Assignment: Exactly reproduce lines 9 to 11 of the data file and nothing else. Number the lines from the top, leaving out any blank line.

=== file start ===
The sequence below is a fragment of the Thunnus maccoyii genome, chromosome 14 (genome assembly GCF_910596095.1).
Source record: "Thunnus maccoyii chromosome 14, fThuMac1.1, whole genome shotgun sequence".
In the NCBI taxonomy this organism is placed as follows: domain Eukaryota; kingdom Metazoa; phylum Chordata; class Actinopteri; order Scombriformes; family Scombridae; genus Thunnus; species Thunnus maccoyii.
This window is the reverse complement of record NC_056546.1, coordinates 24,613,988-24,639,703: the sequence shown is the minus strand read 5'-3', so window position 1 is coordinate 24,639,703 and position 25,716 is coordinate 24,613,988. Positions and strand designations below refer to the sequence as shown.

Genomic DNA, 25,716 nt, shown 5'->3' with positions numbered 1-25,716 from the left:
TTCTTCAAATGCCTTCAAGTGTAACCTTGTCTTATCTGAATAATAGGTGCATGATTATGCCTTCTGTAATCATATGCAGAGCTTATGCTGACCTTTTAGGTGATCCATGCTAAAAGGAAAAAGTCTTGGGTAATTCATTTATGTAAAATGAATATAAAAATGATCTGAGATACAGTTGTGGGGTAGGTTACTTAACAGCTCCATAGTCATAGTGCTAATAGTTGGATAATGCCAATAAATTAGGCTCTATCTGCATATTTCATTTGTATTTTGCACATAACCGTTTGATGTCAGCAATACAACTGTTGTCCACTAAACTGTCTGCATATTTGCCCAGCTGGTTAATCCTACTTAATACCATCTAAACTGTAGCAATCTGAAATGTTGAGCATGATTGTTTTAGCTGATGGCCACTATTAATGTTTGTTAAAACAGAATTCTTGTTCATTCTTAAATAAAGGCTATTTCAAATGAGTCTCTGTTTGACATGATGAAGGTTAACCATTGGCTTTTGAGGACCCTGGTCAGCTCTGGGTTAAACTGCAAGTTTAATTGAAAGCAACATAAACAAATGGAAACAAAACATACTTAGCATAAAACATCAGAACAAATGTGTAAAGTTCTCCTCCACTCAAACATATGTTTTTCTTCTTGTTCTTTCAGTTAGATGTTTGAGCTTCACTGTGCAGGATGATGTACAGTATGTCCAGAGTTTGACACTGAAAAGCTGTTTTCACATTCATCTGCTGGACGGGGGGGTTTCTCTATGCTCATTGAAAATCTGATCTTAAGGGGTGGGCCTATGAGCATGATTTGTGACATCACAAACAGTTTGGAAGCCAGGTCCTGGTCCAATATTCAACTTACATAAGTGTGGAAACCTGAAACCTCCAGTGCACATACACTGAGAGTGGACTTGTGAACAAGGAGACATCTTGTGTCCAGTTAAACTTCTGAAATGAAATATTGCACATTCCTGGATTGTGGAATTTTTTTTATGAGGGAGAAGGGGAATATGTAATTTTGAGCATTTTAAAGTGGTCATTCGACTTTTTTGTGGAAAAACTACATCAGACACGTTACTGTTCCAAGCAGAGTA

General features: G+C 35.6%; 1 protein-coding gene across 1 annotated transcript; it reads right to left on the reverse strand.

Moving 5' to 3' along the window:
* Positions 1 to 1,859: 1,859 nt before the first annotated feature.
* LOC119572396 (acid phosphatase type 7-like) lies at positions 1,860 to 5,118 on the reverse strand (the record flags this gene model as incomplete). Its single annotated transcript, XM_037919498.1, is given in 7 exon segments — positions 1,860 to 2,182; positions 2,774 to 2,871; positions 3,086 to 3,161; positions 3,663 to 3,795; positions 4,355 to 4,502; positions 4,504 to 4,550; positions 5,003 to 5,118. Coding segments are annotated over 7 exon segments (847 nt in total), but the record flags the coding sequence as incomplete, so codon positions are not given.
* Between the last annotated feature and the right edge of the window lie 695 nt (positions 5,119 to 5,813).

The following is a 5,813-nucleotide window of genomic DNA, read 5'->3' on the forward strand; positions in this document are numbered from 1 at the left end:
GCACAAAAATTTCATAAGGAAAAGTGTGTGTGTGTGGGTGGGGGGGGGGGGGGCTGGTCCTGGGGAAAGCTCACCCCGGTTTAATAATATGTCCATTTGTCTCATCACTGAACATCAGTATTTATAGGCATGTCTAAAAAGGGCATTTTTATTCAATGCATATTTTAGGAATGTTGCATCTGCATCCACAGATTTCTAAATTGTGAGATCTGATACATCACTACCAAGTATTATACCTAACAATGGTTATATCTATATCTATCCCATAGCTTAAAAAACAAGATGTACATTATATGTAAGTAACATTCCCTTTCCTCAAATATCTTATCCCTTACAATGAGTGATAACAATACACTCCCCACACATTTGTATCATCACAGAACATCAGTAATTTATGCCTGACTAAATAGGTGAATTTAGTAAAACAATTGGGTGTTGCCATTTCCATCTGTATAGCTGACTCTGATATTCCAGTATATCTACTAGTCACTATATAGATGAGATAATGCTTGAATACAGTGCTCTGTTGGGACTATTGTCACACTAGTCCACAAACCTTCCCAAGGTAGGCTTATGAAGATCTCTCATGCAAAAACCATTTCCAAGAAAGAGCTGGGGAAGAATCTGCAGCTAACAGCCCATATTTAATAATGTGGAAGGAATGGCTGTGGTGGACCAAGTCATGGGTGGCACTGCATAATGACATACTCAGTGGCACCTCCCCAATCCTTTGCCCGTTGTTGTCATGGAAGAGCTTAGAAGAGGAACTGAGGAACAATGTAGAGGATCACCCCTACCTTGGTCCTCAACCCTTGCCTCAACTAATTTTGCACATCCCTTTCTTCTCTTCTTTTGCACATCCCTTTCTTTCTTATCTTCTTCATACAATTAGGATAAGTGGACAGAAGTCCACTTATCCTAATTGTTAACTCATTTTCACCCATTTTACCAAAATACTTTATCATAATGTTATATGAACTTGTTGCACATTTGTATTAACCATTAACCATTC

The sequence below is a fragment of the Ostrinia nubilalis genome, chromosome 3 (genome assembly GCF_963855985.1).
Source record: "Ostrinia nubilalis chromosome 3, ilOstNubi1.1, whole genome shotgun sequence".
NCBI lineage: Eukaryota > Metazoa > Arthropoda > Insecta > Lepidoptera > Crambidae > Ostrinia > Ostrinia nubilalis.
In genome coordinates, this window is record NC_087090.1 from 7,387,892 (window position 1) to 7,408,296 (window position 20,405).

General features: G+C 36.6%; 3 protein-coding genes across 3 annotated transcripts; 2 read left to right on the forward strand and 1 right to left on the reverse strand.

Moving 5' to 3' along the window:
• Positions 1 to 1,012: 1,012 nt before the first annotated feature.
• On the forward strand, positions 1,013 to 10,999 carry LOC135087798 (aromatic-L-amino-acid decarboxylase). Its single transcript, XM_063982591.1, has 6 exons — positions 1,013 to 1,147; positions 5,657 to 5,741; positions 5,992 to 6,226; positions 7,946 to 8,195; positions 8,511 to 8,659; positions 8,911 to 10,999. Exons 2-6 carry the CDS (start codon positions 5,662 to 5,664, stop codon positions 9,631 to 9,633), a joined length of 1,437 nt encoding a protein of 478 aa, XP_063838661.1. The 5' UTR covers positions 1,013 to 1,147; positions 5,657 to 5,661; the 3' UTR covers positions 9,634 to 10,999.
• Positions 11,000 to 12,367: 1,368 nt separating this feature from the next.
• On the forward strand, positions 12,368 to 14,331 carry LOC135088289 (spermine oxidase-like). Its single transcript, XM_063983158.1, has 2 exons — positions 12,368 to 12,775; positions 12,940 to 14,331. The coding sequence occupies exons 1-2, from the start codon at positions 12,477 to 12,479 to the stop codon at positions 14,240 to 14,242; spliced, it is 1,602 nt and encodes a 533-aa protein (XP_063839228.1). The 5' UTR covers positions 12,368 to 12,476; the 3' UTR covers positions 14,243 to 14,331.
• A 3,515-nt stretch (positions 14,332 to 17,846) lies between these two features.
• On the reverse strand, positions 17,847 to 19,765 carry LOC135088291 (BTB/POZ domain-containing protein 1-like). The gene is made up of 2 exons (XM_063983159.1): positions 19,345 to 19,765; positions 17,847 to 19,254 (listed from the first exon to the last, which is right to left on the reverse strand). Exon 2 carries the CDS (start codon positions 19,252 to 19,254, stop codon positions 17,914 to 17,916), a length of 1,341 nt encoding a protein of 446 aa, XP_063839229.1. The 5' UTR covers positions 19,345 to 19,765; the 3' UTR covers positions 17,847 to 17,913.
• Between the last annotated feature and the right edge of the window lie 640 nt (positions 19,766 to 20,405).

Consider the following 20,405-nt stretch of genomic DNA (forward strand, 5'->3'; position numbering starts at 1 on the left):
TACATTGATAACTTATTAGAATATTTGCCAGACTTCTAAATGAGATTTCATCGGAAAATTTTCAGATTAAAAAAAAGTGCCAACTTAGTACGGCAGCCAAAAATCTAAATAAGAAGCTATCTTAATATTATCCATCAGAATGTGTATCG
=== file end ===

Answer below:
* Positions 1 to 1,859: 1,859 nt before the first annotated feature.
* LOC119572396 (acid phosphatase type 7-like) lies at positions 1,860 to 5,118 on the reverse strand (the record flags this gene model as incomplete). Its single annotated transcript, XM_037919498.1, is given in 7 exon segments — positions 1,860 to 2,182; positions 2,774 to 2,871; positions 3,086 to 3,161; positions 3,663 to 3,795; positions 4,355 to 4,502; positions 4,504 to 4,550; positions 5,003 to 5,118. Coding segments are annotated over 7 exon segments (847 nt in total), but the record flags the coding sequence as incomplete, so codon positions are not given.
* Between the last annotated feature and the right edge of the window lie 695 nt (positions 5,119 to 5,813).